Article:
and lyrics of Randy Newman's "Political Science" that's fooling nobody. But it's in the second half of the album that we really feel Athlete's confusion. "Second Hand Stores" starts with some fairly useless experimentation with feedback and a synth that sounds just about old enough to be used by Enter Shikari, and seems to feature a violin simply for the sake of featuring a violin. You'll also find the album's most atrocious lyric here - 'Let's sing for Canada/Coz that's where this song began/Born out of true romance'. And yet, at its heart, this is the kind of song they made their name with - a love song literally set in a second hand store, it's a little on the nerdy side, but it's certainly sincere. So why have they buried it under sonic bluster, and wedged in at least one lyric that seems directly in keeping with the theme of climate change? The signals are so mixed, it's hard to know exactly what Athlete were hoping to achieve with this track. The songs in and around this area of the album are pieced together from bits of Snow Patrol (compare "In The Library" to "You're All I Have"), Coldplay, Bloc Party's ballads, and previous Athlete songs, with the band seeming entirely unable to figure out what to do with what they've put together. It's derivative, uninteresting, and confusing. Even the best song here, "Flying Over Bus Stops", is more a bunch of good ideas in search of something to do than a good song. Athlete simply don't seem to know who they are anymore.
And yet, there's one track here where Athlete do stumble upon something approaching an identity of their own. Their new-found ability to give their songs perfect names manifests itself again here - the song where Athlete figure out what they should sound like is called "This is What I Sound Like". It's easily the most epic thing on Beyond The Neighbourhood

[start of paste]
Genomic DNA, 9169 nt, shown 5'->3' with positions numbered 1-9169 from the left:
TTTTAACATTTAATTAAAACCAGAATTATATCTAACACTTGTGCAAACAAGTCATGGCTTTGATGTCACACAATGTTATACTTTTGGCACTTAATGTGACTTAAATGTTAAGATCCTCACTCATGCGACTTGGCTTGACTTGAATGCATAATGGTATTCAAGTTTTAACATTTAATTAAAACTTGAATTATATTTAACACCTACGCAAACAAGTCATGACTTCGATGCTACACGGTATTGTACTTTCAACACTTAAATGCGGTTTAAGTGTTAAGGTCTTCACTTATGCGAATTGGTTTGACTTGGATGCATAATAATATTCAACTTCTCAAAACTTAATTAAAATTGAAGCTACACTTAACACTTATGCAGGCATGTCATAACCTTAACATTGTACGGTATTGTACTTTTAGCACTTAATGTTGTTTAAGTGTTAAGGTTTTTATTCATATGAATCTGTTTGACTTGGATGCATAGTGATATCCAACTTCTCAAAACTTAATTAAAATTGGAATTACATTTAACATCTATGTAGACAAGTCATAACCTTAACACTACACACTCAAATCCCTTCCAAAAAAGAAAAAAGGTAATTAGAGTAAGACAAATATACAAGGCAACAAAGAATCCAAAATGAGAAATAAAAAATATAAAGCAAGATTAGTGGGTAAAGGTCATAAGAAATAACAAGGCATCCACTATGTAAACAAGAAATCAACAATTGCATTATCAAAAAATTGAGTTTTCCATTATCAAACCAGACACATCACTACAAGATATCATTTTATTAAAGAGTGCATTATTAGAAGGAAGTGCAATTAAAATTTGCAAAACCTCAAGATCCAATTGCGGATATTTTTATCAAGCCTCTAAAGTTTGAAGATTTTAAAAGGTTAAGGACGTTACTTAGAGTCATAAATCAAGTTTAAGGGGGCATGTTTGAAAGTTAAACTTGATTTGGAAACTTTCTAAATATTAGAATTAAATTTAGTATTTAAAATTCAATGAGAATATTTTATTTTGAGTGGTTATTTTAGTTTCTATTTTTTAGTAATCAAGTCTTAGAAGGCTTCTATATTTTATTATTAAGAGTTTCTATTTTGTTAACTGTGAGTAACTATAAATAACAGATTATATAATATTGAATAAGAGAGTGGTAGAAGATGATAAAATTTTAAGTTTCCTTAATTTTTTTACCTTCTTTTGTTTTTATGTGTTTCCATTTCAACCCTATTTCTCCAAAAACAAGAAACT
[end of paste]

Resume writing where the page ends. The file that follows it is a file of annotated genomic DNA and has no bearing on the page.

, for the simple reason that it doesn't try as hard as what comes before it. Musically, it's the most stripped down thing here, wih the slowly escalating power in the song's lyric handled brilliantly by the arrangement and the gentle lift of the melody. What's more, it sounds like the work of a band who are simply trying to get their feelings off their chest, rather than one trying to sell records. If Athlete were trying to blend Tourist
and Vehicles & Animals
, which I'm certain they were, then this is the perfect example of how to do it. Hopefully, they'll manage better next time around. Sadly, though, this is their third album, and the soft-rock market is flooded. They may be out of chances.